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A small business receptionist does much more than greet visitors to your office or direct incoming phone calls. A receptionist often handles deliveries, processes the mail, places outbound calls for managers and handles solicitors. Small businesses get the most out of their receptionists by assigning ongoing tasks to fill downtime, such as managing office supplies, simple invoicing, database entry or typing and proofreading correspondence. An analysis of your organization chart and a detailed job description will help you get the most out of your receptionist position.
Make a Good First Impression
Your receptionist is often the first person with whom your customers or vendors have contact. If she is disorganized, unfamiliar with your personnel or departments or physically unkempt, it sends a message about how organized your company is or how seriously you take your business. Set a dress code for your receptionist, which might preclude her from taking part in “casual Friday” dress. Prohibit chewing gum at her desk, taking lunch in the reception area, playing music while working or adding personal decorations to her work station. Require her to keep her desktop neat and her computer monitor facing away from visitors. Familiarize your receptionist with key customers and vendors so that she can make them feel important and valued by remembering their names, knowing their companies and understanding what they make or sell.
Provide Efficient Trafficking
When visitors arrive and people phone, a receptionist should not have to guess or research where your staff is located. Train your receptionist to know exactly what the company does, including basic product or service knowledge so she understands who the key contacts are and where to direct inquiries. Make sure she knows how your office is organized so she can direct packages, mail and customer or vendor inquiries to the right people. Train her so that she is familiar with your personnel and their positions, including the correct pronunciations of any uncommon names. Set procedures for accepting and signing for packages, which is important not only from an efficiency standpoint, but also to improve safety and reduce liability.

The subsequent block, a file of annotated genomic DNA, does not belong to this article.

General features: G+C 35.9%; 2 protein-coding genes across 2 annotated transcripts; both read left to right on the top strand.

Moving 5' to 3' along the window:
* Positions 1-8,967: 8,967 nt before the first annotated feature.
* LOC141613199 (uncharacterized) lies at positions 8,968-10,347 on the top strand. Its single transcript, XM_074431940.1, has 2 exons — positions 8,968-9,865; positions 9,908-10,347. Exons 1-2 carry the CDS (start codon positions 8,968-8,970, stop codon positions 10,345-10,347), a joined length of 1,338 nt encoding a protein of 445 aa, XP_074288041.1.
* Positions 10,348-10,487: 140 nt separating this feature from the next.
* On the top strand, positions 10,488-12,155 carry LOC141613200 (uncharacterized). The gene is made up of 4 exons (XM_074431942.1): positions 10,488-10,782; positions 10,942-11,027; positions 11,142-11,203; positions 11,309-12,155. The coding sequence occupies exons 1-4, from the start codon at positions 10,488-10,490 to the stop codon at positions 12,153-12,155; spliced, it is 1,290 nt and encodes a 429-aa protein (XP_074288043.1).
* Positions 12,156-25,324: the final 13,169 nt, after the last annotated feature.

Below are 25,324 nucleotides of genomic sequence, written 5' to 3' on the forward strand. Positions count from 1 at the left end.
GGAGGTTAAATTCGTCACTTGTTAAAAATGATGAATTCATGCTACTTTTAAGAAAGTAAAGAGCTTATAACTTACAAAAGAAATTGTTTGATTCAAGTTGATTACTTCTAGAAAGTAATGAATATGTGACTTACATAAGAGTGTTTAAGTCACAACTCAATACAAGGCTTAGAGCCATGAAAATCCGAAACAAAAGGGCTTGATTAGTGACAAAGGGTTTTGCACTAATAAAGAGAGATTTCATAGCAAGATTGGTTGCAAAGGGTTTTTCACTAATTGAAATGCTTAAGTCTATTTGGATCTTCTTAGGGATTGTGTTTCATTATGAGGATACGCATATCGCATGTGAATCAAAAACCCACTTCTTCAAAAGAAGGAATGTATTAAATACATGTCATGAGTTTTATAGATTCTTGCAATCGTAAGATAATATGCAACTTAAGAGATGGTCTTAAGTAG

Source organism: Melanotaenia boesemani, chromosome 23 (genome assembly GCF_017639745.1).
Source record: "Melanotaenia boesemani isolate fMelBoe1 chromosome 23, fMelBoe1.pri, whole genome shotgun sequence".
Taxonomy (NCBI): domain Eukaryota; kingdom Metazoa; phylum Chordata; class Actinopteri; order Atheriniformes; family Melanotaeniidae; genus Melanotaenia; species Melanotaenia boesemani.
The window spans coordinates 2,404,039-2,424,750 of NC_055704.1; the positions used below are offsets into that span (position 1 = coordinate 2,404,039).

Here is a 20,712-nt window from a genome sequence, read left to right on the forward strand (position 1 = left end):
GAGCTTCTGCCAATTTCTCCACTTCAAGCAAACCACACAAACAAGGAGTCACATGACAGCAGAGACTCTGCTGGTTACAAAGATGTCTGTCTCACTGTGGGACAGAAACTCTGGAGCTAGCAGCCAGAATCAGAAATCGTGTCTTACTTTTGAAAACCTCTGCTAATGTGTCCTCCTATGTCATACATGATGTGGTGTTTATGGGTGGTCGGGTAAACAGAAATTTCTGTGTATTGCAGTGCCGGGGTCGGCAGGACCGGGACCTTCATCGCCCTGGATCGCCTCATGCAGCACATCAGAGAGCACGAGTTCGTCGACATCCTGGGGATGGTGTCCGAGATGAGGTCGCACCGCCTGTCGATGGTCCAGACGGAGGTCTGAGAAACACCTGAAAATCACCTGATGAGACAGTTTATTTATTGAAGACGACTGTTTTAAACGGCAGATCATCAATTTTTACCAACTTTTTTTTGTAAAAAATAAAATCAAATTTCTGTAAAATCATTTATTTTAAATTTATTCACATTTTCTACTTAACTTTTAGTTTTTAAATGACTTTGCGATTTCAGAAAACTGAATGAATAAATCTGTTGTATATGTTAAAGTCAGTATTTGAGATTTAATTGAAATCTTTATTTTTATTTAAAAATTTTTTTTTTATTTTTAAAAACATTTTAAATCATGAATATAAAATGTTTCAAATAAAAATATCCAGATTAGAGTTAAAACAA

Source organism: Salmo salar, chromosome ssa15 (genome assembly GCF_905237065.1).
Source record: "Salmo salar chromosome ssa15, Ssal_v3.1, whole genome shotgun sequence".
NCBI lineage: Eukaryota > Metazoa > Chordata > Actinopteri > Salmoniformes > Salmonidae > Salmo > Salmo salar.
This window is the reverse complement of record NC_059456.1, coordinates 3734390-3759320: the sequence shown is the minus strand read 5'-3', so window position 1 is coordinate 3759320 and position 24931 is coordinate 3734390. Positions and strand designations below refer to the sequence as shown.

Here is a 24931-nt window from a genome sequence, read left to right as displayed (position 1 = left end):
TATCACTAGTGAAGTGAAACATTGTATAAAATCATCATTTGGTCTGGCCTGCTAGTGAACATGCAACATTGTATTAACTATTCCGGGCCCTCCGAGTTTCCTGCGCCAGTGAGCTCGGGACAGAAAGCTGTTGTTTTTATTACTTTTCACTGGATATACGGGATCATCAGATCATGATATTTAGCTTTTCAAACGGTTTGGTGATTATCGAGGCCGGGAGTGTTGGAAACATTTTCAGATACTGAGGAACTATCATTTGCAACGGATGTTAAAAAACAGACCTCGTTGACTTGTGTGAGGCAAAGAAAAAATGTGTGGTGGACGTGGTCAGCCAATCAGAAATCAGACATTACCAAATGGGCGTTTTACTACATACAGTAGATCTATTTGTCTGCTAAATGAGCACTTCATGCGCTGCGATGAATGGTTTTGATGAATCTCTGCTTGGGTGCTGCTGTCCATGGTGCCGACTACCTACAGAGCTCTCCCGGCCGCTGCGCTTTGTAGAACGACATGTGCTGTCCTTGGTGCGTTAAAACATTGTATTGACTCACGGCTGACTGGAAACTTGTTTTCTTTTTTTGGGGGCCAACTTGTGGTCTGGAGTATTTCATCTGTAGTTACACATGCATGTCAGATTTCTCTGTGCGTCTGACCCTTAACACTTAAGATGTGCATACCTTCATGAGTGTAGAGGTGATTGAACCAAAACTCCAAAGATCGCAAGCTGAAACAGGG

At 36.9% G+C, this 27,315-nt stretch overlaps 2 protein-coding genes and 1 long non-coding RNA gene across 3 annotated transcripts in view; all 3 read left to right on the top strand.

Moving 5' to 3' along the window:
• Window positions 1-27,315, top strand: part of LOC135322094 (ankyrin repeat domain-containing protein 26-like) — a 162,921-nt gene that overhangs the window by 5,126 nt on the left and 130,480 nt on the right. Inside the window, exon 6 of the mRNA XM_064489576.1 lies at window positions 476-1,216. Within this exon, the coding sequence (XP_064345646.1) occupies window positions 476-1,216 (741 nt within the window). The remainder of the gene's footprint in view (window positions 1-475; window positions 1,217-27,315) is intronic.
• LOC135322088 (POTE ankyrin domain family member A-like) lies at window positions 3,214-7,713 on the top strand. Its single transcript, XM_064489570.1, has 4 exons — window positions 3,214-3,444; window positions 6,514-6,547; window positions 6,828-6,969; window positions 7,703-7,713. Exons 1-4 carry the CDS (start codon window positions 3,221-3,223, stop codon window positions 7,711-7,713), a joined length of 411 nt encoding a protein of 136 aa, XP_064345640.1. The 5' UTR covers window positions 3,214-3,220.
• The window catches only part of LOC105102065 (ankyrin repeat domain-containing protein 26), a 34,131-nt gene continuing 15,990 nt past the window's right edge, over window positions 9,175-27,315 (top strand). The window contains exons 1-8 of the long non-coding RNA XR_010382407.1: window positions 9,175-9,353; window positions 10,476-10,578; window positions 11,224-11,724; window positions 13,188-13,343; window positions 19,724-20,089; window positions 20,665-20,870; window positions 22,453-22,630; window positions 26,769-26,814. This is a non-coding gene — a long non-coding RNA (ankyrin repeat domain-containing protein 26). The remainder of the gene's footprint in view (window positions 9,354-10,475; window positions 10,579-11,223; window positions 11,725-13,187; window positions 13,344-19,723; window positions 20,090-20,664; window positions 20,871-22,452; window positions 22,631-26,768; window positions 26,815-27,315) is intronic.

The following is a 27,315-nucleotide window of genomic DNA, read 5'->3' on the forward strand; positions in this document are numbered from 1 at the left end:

A receptionist may have considerable downtime during the day if you receive infrequent phone calls and visitors. A receptionist position can improve your workplace productivity by handling one or more clerical functions. Many receptionists perform simple billing, manage inventory, sort and deliver mail, update websites, handle database entry and correspondence, send emails from a catchall account to the appropriate departments and keep attendance records. Small business executives who do not have personal assistants often rely on receptionists to give clients the impression they have assistants by assigning tasks such as placing phone calls and setting appointments.
Maintain Office Morale
The receptionist of a small business is often the “human water cooler” of an office. Most employees have some contact with the receptionist on a daily basis, and they often chitchat and discuss workplace news. The receptionist is aware of group lunch plans and knows if someone brought treats to the break room, has a birthday, becomes engaged or receives a promotion. She can be constructive in improving company morale or be destructive by spreading rumors and gossip. Query employees as to their opinions of your receptionist to determine if she is a positive or a negative influence when it comes to employee morale.